Weird Al? In what I predict is the dying breath of blockbusted Air America, famous political satirist and democrat Al Franken-stein has announced his show will be officially over on Valentines Day. Speculation in Minnesota and Washington is that Franken will seek the democratic nomination to senate to run against Senator Norm Coleman (R-Minn) in 2008. Sen. Coleman is seen as one of the most vulnerable senators up for re-election next year.
Mitt and Mike. I've lamented before about the gaping hole in the list of potential GOP candidates in 2008 that creates a vacuum for a Reagan Republican to fill. Given the current slate of candidates, and my current knowledge about them, I'm halfwittedly contemplating support of Fmr. Gov. Mitt Romney (R-MA). In a field with severely limited options, he's perhaps about all there is. A solitary issue is preventing me from announcing my support of Romney in the given field of candidates, and that is gun control. I've given a verbal rundown of the election to a number of you, thus I suppose I might as well post it here.
Rudy Giuliani is a hawk democrat. Anti-gun, anti-traditional marriage, pro-abortion, etc. He's a grand American, excellent on defense, school choice, spending, and tax cuts. Sadly, not someone I'm going to go all out for. I'd vote for him slated against Edwards, Clinton, or Obama, but I wouldn't put a bumper sticker on the car or donate. Minimal support other than a vote from me, no support in the primaries.
Senator John McCain (R-AZ) will always remain the unpredictable rebel. While he would be decent on defense and more than likely land pro-life, my Irish Alzheimer's (where you forget everything except your grudges) brings back memories of opposing tax cuts, McCain-Feingold, and Gang of 14 like a lost eBay bid. The tax cuts are the one major economic bragging point of the post-2000 GOP, McCain Feingold is the single greatest suppression of free speech to come of of "reform" legislation for twenty years, and Gang of 14 effectively shot a major campaign leverage tool for us (while sacrificing valuable appointees). His opposition of the marriage amendment will damage his appeal with "values voters" to boot.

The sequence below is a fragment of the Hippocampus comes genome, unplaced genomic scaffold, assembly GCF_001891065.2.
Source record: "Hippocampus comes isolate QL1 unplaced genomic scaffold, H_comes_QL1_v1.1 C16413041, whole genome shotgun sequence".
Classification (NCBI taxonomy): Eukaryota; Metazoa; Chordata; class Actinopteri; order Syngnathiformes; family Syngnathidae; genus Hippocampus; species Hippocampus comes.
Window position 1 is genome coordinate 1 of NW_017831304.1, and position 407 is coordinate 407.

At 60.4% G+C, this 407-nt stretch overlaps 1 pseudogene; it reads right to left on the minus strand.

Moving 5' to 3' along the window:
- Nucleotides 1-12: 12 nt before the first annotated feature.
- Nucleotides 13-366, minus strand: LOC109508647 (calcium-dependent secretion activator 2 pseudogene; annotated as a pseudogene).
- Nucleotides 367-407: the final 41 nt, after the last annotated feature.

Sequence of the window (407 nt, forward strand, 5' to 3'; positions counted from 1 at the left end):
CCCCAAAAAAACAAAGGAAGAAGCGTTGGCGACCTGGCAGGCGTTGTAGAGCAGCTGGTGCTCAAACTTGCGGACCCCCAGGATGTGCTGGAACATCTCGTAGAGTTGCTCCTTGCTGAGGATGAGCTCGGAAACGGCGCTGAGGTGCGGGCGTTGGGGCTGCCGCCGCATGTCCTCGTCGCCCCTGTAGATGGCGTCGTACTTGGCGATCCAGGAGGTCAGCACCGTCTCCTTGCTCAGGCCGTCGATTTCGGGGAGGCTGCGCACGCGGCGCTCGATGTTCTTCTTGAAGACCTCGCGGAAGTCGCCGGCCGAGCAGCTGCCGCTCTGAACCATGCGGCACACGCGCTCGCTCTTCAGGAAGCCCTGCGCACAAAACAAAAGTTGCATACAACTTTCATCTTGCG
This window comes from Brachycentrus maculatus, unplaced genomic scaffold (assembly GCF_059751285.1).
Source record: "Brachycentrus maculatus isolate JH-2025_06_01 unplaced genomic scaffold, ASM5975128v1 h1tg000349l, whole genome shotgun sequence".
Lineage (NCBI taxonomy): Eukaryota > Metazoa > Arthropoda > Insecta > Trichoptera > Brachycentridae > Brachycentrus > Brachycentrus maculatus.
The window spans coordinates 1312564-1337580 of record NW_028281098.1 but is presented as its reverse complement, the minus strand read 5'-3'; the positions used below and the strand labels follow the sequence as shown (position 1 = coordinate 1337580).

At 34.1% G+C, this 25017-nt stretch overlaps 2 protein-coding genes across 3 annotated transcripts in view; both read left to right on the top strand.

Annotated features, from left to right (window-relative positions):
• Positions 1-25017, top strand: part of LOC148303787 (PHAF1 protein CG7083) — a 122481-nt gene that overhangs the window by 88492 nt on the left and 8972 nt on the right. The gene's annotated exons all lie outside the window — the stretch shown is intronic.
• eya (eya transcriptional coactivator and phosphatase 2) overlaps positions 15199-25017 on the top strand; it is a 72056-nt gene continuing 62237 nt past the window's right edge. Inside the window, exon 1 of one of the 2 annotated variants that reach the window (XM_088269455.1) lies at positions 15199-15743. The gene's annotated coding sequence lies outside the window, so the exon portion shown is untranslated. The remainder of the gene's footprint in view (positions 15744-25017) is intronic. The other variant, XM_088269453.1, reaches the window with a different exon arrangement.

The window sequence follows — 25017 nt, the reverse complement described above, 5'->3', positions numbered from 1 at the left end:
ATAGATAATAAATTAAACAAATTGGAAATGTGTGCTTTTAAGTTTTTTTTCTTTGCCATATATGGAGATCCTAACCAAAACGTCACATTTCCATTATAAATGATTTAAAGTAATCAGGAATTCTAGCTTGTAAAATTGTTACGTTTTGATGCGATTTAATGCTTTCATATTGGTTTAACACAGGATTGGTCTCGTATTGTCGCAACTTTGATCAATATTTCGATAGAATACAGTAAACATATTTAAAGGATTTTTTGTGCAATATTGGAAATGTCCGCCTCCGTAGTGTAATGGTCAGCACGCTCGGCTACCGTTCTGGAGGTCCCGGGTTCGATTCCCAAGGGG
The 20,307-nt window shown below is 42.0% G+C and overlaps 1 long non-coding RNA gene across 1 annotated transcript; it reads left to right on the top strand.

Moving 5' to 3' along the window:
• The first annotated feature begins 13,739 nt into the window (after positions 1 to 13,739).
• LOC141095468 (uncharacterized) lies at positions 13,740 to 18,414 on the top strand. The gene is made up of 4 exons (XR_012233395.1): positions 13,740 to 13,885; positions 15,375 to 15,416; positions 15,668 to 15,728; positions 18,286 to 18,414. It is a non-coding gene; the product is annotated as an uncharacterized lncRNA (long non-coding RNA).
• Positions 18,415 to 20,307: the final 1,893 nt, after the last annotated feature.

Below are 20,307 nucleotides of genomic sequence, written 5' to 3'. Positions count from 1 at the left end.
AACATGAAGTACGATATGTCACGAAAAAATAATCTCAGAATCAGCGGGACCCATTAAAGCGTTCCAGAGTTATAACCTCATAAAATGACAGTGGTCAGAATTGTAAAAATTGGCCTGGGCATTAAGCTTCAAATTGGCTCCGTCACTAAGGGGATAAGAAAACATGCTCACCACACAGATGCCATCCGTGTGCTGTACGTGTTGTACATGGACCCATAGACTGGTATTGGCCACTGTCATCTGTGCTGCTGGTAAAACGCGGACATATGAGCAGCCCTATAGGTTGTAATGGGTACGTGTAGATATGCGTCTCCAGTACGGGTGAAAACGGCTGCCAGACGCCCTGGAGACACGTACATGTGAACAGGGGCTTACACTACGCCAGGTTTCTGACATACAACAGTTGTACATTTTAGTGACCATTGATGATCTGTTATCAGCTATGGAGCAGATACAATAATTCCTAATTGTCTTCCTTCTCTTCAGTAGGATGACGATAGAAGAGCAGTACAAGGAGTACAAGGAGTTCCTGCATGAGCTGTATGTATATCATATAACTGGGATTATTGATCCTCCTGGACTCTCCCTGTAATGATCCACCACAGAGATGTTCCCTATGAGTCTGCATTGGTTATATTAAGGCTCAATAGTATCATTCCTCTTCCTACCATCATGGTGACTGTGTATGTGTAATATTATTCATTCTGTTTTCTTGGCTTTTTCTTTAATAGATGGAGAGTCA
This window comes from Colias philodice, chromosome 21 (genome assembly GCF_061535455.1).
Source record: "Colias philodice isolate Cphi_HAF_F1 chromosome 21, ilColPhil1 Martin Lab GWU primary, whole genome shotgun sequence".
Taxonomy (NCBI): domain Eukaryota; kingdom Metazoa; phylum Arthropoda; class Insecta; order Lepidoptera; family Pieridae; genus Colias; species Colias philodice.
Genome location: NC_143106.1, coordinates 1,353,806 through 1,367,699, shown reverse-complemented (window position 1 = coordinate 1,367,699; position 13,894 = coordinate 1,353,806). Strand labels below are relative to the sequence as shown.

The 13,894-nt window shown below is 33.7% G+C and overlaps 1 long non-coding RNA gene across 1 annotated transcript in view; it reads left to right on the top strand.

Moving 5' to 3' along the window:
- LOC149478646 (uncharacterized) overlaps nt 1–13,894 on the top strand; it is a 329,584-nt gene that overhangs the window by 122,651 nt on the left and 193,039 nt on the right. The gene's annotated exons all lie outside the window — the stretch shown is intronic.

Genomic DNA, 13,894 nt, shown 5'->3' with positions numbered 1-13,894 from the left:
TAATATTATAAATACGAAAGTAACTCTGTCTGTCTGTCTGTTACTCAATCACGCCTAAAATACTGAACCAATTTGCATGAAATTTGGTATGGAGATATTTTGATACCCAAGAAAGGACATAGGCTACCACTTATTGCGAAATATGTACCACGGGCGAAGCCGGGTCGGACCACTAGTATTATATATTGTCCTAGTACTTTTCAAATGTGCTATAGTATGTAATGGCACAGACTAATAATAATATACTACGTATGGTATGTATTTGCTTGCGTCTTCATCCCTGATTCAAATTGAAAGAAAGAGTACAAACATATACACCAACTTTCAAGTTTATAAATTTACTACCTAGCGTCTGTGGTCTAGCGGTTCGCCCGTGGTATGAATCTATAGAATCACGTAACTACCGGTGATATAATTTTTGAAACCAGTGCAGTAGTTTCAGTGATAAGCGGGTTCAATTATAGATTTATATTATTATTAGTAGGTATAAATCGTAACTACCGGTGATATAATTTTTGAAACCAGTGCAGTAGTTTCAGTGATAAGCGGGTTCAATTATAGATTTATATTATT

Fmr. Gov. Mitt Romney (R-MA) has potential to pull a Reagan 1960 and lurch right. At this point, he's probably my slight favorite. He's either making a move away from overbearing government and liberalism to '94 conservatism, or he's plotting a move for base appeal. Reagan went from being FDR's best defender to a radical Goldwater Republican in twenty years, based solidly on conviction and ideological reform. Peggy Noonan explained it thus, "You knew he was a good man and you knew he meant it. So you understood how he could be the biggest supporter of FDR and the New Deal in 1944, and the most persuasive voice for Barry Goldwater in 1964. He'd thought it through and changed, not overnight but in time and with effort. He could change his mind on abortion in the same way, and not because he feared the base. Reagan was the base." Whether or not Romney can deliver in the same way, I don't know, almost assuredly it won't be as dramatic. Some similarities would include he's a fabulous orator, a red governor in a blue state, and he keeps people relatively happy when they disagree. Obvious differences include, most notably, he has yet to recognize and develop the philosophical depth, understanding, and passion Reagan exhibited so classically. Romney's stand against the grain on Massachusetts marriage was admirable, his health-care plan (while often misunderstood and highly controversial) was probably the best he could possibly do in his circumstances, plus he has proven himself a reasonable spending hawk and, while no Steve Forbes, a fair advocate of tax reform. The lone issue that has me withholding support, however, is gun control. When, thank God, the federal assault weapons ban expired, Romney promptly signed a state ban with his admonition that the ever arbitrarily labeled "assault weapons"* served no purpose. While he would likely be at least coerced into opposing a UN handgun ban, it wouldn't be aggressive opposition.